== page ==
rg59 cable the signal drops down

significantly to around 53 to 56 percent

which would definitely be more

problematic in bad weather compared to

the nearly 70 percent signal that I had

with the rg6 quad shield cable most of

you can clearly see the difference

between these three cables and the

signal loss but some of you may say what

does it matter if I get a 70 percent

signal or a 55 percent signal I still

get a solid crystal-clear picture

well as it turns out I gave these cables

the benefit of the doubt because the

tuner I use that shows the percentages

on the TV set there's a very good job

decoding weaker TV stations the TV set

itself does not do a good job hence why

I use that tuner not only to demonstrate

the signal percentages for you guys but

to watch TV on my own time

so I'm going to test out these cables

now on the tuner behind me to show you

the difference with these cables if

you've had a TV set that doesn't have a

good tuner that may have problems

decoding weaker TV stations this is a

topic I talked about in a prior video

but I'll refresh it just for those of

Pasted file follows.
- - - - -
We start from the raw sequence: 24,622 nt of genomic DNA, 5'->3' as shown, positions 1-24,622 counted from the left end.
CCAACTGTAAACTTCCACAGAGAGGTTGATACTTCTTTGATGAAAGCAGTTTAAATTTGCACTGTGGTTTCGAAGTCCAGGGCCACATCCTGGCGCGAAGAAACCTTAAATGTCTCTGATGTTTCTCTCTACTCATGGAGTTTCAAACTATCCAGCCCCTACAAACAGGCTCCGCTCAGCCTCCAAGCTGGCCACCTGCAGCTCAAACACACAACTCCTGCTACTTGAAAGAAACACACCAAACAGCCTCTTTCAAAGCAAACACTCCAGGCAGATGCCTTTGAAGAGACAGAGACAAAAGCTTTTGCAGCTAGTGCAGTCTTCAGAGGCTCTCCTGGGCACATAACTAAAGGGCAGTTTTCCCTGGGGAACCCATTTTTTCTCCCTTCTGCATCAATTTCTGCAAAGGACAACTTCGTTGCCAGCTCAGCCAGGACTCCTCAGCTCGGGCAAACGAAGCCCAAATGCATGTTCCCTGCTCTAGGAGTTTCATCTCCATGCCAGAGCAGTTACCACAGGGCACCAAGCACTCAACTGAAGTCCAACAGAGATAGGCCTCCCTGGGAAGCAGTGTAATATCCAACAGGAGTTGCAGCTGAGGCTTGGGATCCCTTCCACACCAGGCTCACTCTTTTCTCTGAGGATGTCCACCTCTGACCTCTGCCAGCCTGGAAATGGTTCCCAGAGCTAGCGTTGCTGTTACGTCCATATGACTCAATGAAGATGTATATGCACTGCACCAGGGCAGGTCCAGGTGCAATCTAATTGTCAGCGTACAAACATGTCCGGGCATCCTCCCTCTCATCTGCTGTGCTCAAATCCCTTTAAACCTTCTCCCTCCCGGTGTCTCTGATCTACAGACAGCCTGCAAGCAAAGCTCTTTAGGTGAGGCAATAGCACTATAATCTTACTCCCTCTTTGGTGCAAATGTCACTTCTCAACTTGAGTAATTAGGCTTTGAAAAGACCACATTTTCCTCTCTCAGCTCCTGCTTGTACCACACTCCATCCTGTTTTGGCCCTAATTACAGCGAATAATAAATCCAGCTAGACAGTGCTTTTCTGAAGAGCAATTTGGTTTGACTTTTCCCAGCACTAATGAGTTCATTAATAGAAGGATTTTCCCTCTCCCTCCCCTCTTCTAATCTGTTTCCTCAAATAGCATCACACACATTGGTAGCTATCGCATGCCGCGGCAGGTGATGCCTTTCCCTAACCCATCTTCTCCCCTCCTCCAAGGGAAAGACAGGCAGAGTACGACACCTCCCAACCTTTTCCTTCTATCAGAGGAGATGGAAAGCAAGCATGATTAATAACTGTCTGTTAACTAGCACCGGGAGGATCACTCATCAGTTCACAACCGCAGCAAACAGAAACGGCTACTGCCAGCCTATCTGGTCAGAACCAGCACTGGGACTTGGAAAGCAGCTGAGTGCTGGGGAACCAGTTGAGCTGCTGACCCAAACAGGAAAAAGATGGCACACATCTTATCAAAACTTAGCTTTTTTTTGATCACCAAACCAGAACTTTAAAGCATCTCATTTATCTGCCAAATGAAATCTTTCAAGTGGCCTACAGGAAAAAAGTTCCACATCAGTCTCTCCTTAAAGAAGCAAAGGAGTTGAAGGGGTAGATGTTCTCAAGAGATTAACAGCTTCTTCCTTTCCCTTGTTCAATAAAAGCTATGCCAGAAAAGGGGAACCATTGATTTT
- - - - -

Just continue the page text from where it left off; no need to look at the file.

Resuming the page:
you that are not aware some TV sets do a

better job decoding weaker stations than

others so I'm going to test out these

cables on a TV set that I know doesn't

do a good job with weaker stations to

show you the situation you

be in with the rg6 quad shield cable

connected I get a solid signal on my

older panasonic plasma TV no breakup

whatsoever when I switched to the RG 6

dual shield cable there is a little bit

of breakup here and there but nothing

too major however when I use the rg59

cable the TV station is a jumbled mess

of pixels and completely unwatchable if

you have a TV station that's a jumbled

mess of pixels replacing your cable can

make a huge difference you can clearly

see the difference between using a

quality rg6 quad shield cable and using

a junk cable that came with the cheap

antenna I told you not to buy or a cable

that you purchase for five bucks at

Walmart the difference truly is night

and day I've been in many situations

where I've installed antennas that need

a 25 to 50 foot coaxial cable run and

because I use a quality rg6 quad shield

cable there's such little signal loss

that I don't even have to use a preamp

up at the antenna that people get all

their stations and fine in fact a few

months ago I went to an antenna set up

in Hellertown Pennsylvania where the guy

wasn't getting many TV stations on his

TV set I noticed that the cable he was

using was a really cheap white cable

sure enough when the cable was replaced

he went from 14 to 33 channels I

attached a link to various recommended

rg6 quad shield coaxial cables in the

description of this video for those of

you that are considering replacing your

current cable that's going from the

antenna to your TV sets thanks again for

watching this video and if you are on

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channel and have an awesome day